10 March 2014:
#PrayForMH370Regarding the flight, which has been missing for >60 hours now,
1. Chinese media Sohu quotes American media in saying that the missing plane may have been shot down by certain country's military.
2. I don't think it's the time for rumours. If it's true, publish all facts. No point releasing such sensational quotes. It simply toys unnecessarily with the emotions of those related to the victims.
3. In the comments section, some made remarks about how it was likely to be Vietnam, due to the existing territorial dispute.
4. In good faith, I honestly don't think they can be so despicable, and I hope never to be proven wrong. No matter what, I trust the Vietnamese government to be rational and life-loving enough not to do such things.
5. Again, such comments are unfounded, unnecessary and insensitive. Vietnam has sent planes and ships to help in the search and rescue effort. Yet here they are, being accused of possibly shooting the plane down, due to a quote from 'American media'.
6. All speculation should stop. Enough with the conspiracy theories, the what-ifs, the 'something's not right, I think ...' etc. Let the investigators do their job. Of course, first, the wreckage has to be found.
7. Even if this event, months or years later, is proven to be a terrorist attack, there is no reason to blame Muslims or all Muslims. Already, now when nothing has been proven, some brainless Americans are already drawing the links to 9/11.
8. "When tragedy strikes, we enter a crisis of faith. We either move towards God or away from God."
19 February 2014:
Inspired by true happenings.
14 February 2014:
This thing called running.Today is the last time I'll be running a road run as part of a school. I don't really know what to feel about it, though. Should I be happy there are no more runs, or should I be sad about my run today?
Today, my left leg numbed up around 1/3 of the run. This happened before, when we were running ~4 km during one of the PE lessons. I honestly didn't expect this to happen again; I thought it was a one-off incident.
Hence, I decided to slow down to a brisk walk. It was a risk I was not willing to take: what if I severely injure my left leg because I decided to ignore the numbness? There is SYF coming up - no matter cast or crew, an injured leg wouldn't be convenient.
Quickly, many others overtook me. They were slow-jogging or even running. And yes, I became one of the last runners. Technically there was a group behind me, but they deliberately (from how I saw it) took it slow.
On top of the injury, I had faeces right at the door, waiting to come out any moment. Which, of course, made it harder for me. Along the way, I saw L, who was also at the same pace as me. He was really nice and stayed by my side, talking to me.
So, we walked more than half of the run. It's rather disappointing, actually, having to give up the run due to an injury risk. But oh well, I rather disappointment then inconvenience. I guess we can't have our cake and eat it.
Back to the part about L, yes, he was really nice. He tried his best to talk to me and suggest things like trying coffee shops along the way to see if they had a toilet I could use. I honestly felt very touched because I could tell he was genuinely concerned.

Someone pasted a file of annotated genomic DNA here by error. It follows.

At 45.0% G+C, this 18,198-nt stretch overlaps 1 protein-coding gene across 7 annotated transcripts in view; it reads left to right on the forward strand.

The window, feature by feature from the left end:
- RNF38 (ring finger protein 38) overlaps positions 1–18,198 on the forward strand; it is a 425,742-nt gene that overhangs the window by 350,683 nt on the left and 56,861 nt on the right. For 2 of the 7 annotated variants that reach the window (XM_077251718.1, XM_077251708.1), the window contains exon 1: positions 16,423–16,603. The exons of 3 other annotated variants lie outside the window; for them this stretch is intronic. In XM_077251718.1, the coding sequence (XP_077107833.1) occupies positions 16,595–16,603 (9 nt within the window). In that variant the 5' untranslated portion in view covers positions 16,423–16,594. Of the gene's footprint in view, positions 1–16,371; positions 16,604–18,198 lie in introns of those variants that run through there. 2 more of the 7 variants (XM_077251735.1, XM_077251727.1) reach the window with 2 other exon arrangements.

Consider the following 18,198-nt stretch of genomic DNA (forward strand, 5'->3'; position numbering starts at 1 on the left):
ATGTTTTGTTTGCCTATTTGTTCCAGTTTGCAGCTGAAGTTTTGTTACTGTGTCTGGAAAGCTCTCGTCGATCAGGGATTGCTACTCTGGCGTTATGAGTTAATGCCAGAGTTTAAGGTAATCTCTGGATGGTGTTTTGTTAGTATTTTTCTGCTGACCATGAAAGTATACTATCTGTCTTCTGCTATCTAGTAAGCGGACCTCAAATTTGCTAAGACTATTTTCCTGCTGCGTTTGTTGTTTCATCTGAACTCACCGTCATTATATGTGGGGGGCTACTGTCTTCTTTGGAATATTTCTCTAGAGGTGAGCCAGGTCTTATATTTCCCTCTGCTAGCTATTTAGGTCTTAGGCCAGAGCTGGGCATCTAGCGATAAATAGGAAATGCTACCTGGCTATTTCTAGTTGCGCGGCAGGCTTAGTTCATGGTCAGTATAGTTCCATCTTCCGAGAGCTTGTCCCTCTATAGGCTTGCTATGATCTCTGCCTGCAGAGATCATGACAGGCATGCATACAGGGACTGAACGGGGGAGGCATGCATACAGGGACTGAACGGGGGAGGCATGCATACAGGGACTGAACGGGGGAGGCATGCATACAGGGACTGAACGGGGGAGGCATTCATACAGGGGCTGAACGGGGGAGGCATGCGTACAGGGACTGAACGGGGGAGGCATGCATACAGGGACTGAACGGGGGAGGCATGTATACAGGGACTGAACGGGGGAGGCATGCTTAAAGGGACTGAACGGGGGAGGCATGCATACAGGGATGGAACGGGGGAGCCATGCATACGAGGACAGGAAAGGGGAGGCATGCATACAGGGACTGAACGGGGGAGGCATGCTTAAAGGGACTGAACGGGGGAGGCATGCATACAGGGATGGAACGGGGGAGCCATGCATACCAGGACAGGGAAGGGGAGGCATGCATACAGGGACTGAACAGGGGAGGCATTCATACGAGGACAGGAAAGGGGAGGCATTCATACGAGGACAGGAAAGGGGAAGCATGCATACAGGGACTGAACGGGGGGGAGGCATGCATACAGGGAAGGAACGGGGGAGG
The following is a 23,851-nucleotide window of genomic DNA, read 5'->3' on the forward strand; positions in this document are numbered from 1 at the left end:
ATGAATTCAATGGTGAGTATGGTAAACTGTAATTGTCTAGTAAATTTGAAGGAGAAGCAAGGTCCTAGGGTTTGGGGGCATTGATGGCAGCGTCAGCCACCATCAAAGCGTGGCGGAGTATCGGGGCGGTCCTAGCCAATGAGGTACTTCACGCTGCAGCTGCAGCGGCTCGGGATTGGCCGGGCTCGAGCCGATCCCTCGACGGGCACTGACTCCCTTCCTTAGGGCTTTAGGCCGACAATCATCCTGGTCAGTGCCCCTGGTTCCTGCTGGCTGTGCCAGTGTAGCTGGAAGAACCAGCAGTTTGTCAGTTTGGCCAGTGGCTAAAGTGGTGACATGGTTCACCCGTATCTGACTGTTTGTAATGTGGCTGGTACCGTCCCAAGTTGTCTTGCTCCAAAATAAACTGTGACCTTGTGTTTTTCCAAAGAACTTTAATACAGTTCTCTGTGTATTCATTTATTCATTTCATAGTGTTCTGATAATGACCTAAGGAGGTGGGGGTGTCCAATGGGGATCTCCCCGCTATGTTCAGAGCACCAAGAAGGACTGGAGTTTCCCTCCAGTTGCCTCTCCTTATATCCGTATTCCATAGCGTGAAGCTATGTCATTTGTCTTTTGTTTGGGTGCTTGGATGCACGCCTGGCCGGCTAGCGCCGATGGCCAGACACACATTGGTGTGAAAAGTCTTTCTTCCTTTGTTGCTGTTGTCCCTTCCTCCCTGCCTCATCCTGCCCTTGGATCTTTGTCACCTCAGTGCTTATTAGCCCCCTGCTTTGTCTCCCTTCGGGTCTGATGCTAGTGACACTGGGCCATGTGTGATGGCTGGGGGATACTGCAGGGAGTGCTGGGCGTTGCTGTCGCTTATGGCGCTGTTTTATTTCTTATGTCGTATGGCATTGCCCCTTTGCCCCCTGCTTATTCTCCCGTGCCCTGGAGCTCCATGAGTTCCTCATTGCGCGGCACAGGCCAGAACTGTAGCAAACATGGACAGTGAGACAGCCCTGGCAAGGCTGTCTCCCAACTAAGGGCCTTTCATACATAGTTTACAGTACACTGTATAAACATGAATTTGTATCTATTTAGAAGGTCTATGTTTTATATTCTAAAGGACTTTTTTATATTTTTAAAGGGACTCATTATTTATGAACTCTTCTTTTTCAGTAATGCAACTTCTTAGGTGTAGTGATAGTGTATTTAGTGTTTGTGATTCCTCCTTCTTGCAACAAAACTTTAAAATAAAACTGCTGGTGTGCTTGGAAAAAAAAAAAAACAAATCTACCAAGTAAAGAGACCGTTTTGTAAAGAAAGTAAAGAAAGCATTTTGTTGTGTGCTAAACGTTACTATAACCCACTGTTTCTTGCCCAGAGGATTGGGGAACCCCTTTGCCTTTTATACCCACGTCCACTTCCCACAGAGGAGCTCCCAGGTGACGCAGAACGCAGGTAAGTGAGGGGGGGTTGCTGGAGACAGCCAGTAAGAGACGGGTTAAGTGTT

Sidetrack: I honestly think it's very rare to find someone like L. Yes he may seem a little simple-minded at times, but he has lots of innocence, a scarce quality right now. And of course, innocence, but not stupidity. So yes, he is a gem, if I may say.
I walked with L till near the end of the run, about 2 bus-stops' distance away. Then I decided to run (and of course asked him along). By then my leg was less numb so I felt safe enough to try and give a final push.
When I reached within the school, I instinctively stopped near the rock wall, since that was where we stopped for PE lessons. Then I realised that this time we had to run a short distance on the track!!
So yes, L and I started running again. This time we really ran to the finish line and collected our certificates of participation. Again, I would like to stress how nice L is, waiting for me and helping me hold my things while I rush to the toilet.
I used to hate running. I have zero stamina and therefore do not fancy running at all. Last year, I adopted a really bad method for all runs: start and stop, start and stop etc. I learnt that it actually doesn't help the body and I'll never get my stamina up.
Which is why from this year, I resoluted to try my best for all runs. I may be slow, but at least I made sure I did not stop at all, completing it in one stretch. Gladly, I did do so for all but one run, which was the abovementioned when I had the numb leg.
Ever since then, I've felt that my stamina has improved. I can run for a longer distance before I start to feel breathless. My legs also ache later, which means the lactic acid build-up is delayed.
Therefore, my stance towards running actually improved. I no longer hate it that much, and start to like it. It's certainly still not a favourite of mine, but at least I don't dread it as much as previously. Also, I view it as pre-NS training.
This was why I felt rather disappointed about today. I thought that given my previous runs, this would be good too. Good, in the sense that I could sustain and not stop at all. Sadly, this was not to be the case.
So, too bad. This is my last road run of my schooling life, and this is how it ended. I'm just glad that I did not have any severe injury and the numbness went away after about an hour. Things could've been worse, so luckily it did not.
The quote I've been using to motivate myself during runs, by 九把刀:
The picture of the beautiful sunrise is not by me; I picked it somewhere off Google. I just overlayed it with the quote to make it look nicer.